DeePaC  0.12.2
Predicting pathogenic potentials of novel DNA reads with reverse-complement neural networks.
DeePaC Documentation

DeePaC

DeePaC is a python package and a CLI tool for predicting labels (e.g. pathogenic potentials) from short DNA sequences (e.g. Illumina reads) with interpretable reverse-complement neural networks. For details, see our preprint on bioRxiv: https://www.biorxiv.org/content/10.1101/535286v3 and the paper in Bioinformatics: https://doi.org/10.1093/bioinformatics/btz541. For details regarding the interpretability functionalities of DeePaC, see the preprint here: https://www.biorxiv.org/content/10.1101/2020.01.29.925354v2

Documentation can be found here: https://rki_bioinformatics.gitlab.io/DeePaC/. See also the main repo here: https://gitlab.com/rki_bioinformatics/DeePaC.

Plug-ins

DeePaC-strain

Basic version of DeePaC comes with built-in models trained to predict pathogenic potentials of NGS reads originating from novel bacteral species. If you want to predict pathogenicity of novel strains of known species, try the DeePaC-strain plugin available here: https://gitlab.com/dacs-hpi/DeePaC-strain.

DeePaC-vir

If you want to detect novel human viruses, try the DeePaC-vir plugin: https://gitlab.com/dacs-hpi/DeePaC-vir.

DeePaC-Live

If you want to run the predictions in real-time during an Illumina sequencing run, try DeePaC-Live: https://gitlab.com/dacs-hpi/deepac-live.

Installation

Recommended: set up an environment

We recomment setting up an isolated conda environment:

conda create -n my_env
conda activate my_env

or, alternatively, a virtualenv:

virtualenv --system-site-packages my_env
source my_env/bin/activate

With conda (recommended)

install with bioconda

You can install DeePaC with bioconda. Set up the bioconda channel first, and then:

conda install deepac

If you want to install the plugins as well, use:

conda install deepacvir deepacstrain

With pip

You can also install DeePaC with pip:

pip install deepac

Note: TensorFlow 2.0 is not yet supported.

If you want to install the plugins, use:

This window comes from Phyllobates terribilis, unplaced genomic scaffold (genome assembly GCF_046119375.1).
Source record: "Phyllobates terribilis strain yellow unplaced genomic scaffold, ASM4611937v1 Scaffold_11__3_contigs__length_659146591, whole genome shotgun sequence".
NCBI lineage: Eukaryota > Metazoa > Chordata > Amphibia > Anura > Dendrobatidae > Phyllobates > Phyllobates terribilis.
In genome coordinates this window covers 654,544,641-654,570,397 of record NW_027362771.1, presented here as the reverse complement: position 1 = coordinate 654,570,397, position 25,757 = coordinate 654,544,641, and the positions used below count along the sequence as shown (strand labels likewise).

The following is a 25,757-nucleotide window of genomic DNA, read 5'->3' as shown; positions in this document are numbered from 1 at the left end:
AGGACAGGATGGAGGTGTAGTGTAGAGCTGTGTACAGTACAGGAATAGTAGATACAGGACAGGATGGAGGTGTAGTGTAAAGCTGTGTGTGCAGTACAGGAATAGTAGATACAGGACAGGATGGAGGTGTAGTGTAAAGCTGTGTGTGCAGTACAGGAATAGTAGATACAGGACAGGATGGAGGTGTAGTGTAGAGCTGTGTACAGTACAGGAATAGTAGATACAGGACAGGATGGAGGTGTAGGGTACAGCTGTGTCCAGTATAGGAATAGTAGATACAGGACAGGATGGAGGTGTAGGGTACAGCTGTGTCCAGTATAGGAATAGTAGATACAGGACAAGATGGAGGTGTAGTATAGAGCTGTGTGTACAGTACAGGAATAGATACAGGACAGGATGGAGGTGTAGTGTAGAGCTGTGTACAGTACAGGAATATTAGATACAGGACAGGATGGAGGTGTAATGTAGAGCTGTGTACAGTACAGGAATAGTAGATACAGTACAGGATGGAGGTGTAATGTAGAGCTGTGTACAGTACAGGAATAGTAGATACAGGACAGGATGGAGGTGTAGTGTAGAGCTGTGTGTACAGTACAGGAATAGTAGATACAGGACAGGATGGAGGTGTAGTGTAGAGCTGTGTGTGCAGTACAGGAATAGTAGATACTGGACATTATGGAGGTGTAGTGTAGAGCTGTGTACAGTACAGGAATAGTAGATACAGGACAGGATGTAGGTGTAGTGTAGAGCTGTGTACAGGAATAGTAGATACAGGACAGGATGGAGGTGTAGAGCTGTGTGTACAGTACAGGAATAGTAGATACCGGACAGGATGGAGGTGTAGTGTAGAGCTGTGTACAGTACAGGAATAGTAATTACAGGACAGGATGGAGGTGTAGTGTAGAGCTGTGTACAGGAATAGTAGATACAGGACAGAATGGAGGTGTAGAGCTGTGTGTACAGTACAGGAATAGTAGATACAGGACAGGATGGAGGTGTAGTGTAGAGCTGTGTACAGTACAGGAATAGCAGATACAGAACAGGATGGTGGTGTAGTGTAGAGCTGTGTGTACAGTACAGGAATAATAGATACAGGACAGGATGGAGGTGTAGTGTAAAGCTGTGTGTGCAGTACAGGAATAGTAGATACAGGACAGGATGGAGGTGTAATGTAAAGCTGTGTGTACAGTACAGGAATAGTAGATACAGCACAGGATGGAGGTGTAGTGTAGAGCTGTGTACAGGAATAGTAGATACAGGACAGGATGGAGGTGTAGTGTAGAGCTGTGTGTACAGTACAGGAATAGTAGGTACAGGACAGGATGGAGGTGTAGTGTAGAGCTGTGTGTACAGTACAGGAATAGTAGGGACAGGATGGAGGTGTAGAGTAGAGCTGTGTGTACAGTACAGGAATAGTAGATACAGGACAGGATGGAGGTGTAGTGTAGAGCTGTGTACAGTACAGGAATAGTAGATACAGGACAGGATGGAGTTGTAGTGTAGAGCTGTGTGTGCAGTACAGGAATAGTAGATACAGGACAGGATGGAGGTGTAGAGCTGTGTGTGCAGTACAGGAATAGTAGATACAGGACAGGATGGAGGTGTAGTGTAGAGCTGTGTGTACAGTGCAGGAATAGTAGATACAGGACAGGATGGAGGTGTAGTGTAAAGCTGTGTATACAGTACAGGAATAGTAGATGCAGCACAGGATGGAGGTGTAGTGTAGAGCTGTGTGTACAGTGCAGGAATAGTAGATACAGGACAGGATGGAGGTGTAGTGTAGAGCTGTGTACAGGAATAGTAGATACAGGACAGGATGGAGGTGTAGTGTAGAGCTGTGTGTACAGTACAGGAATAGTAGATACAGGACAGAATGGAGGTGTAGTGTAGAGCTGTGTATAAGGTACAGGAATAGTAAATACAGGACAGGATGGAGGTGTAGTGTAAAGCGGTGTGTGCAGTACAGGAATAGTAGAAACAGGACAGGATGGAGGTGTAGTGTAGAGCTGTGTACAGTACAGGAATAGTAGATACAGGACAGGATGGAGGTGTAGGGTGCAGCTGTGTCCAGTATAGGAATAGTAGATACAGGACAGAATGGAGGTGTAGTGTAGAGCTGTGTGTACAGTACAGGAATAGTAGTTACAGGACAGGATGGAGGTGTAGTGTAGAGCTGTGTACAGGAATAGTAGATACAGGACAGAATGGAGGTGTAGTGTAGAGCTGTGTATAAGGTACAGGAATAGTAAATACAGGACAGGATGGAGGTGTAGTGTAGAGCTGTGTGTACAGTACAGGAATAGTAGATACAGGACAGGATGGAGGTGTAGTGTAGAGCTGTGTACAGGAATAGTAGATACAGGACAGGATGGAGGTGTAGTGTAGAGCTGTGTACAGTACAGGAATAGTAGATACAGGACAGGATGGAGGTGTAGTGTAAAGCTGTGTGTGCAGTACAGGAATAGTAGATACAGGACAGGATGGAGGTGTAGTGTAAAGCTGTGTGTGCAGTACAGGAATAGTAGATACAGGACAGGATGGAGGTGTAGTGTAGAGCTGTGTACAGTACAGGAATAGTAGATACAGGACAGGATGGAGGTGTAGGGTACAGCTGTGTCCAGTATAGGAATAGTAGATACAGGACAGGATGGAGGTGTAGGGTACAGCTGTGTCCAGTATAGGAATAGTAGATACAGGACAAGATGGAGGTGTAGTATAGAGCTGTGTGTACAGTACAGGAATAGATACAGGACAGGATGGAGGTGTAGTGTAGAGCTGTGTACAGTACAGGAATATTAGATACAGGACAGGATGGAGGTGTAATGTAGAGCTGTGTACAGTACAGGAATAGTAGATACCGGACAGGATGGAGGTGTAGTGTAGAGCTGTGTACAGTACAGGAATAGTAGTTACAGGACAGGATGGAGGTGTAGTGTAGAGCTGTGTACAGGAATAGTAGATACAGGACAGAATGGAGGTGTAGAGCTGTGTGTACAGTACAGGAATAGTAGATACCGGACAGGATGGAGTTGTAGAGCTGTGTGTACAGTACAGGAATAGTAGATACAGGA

pip install deepacvir deepacstrain

GPU support

To use GPUs, you need to install the GPU version of TensorFlow. In conda, install tensorflow-gpu before deepac:

conda remove tensorflow
conda install tensorflow-gpu
conda install deepac

If you're using pip, you need to install CUDA and CuDNN first (see TensorFlow installation guide for details). Then you can do the same as above:

pip uninstall tensorflow
pip install tensorflow-gpu

Optional: run tests

Optionally, you can run explicit tests of your installation. Note that it may take some time on a CPU.

# Run standard tests
deepac test
# Run quick tests (eg. on CPUs)
deepac test -q
# Test using specific GPUs (here: /device:GPU:0 and /device:GPU:1)
deepac test -g 0 1
# Test explainability and gwpa workflows
deepac test -xp
# Full tests
deepac test -a
# Full quick tests (eg. on GPUs with limited memory)
deepac test -aq

Help

To see help, just use

deepac --help
deepac predict --help
deepac train --help
# Etc.

Basic use: prediction

You can predict pathogenic potentials with one of the built-in models out of the box:

# A rapid CNN (trained on IMG/M data)
deepac predict -r input.fasta
# A sensitive LSTM (trained on IMG/M data)
deepac predict -s input.fasta

The rapid and the sensitive models are trained to predict pathogenic potentials of novel bacterial species. For details, see https://doi.org/10.1093/bioinformatics/btz541 or https://www.biorxiv.org/content/10.1101/535286v3.

To quickly filter your data according to predicted pathogenic potentials, you can use:

deepac predict -r input.fasta
deepac filter input.fasta input_predictions.npy -t 0.5

Note that after running predict, you can use the input_predictions.npy to filter your fasta file with different thresholds. You can also add pathogenic potentials to the fasta headers in the output files:

deepac filter input.fasta input_predictions.npy -t 0.75 -p -o output-75.fasta
deepac filter input.fasta input_predictions.npy -t 0.9 -p -o output-90.fasta

Advanced use

Config templates

To get the config templates in the current working directory, simply use:

deepac templates

Preprocessing

For more complex analyzes, it can be useful to preprocess the fasta files by converting them to binary numpy arrays. Use:

deepac preproc preproc_config.ini

See the config_templates directory of the GitLab repository (https://gitlab.com/rki_bioinformatics/DeePaC/) for a sample configuration file.

Training

You can use the built-in architectures to train a new model:

deepac train -r -T train_data.npy -t train_labels.npy -V val_data.npy -v val_labels.npy
deepac train -s -T train_data.npy -t train_labels.npy -V val_data.npy -v val_labels.npy

To train a new model based on you custom configuration, use

deepac train -c nn_train_config.ini

If you train an LSTM on a GPU, a CUDNNLSTM implementation will be used. To convert the resulting model to be CPU-compatible, use deepac convert. You can also use it to save the weights of a model, or recompile a model from a set of weights: